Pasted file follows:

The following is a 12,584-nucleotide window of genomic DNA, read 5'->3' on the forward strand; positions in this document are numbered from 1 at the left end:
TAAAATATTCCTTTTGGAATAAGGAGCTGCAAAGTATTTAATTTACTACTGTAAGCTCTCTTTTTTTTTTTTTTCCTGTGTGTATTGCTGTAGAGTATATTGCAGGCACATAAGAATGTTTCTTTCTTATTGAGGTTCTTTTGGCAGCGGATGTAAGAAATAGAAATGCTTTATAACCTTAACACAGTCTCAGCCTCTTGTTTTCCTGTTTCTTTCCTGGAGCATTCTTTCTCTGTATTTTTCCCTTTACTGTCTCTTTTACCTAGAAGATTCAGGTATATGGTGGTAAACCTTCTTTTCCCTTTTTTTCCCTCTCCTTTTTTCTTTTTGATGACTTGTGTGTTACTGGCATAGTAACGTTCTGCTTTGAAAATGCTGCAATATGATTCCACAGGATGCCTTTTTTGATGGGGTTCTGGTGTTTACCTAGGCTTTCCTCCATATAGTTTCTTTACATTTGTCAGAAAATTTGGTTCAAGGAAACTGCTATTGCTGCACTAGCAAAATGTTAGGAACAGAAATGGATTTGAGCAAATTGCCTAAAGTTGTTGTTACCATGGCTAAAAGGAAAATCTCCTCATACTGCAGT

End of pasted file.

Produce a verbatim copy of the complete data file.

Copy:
The following is a 12,584-nucleotide window of genomic DNA, read 5'->3' on the forward strand; positions in this document are numbered from 1 at the left end:
TAAAATATTCCTTTTGGAATAAGGAGCTGCAAAGTATTTAATTTACTACTGTAAGCTCTCTTTTTTTTTTTTTTCCTGTGTGTATTGCTGTAGAGTATATTGCAGGCACATAAGAATGTTTCTTTCTTATTGAGGTTCTTTTGGCAGCGGATGTAAGAAATAGAAATGCTTTATAACCTTAACACAGTCTCAGCCTCTTGTTTTCCTGTTTCTTTCCTGGAGCATTCTTTCTCTGTATTTTTCCCTTTACTGTCTCTTTTACCTAGAAGATTCAGGTATATGGTGGTAAACCTTCTTTTCCCTTTTTTTCCCTCTCCTTTTTTCTTTTTGATGACTTGTGTGTTACTGGCATAGTAACGTTCTGCTTTGAAAATGCTGCAATATGATTCCACAGGATGCCTTTTTTGATGGGGTTCTGGTGTTTACCTAGGCTTTCCTCCATATAGTTTCTTTACATTTGTCAGAAAATTTGGTTCAAGGAAACTGCTATTGCTGCACTAGCAAAATGTTAGGAACAGAAATGGATTTGAGCAAATTGCCTAAAGTTGTTGTTACCATGGCTAAAAGGAAAATCTCCTCATACTGCAGT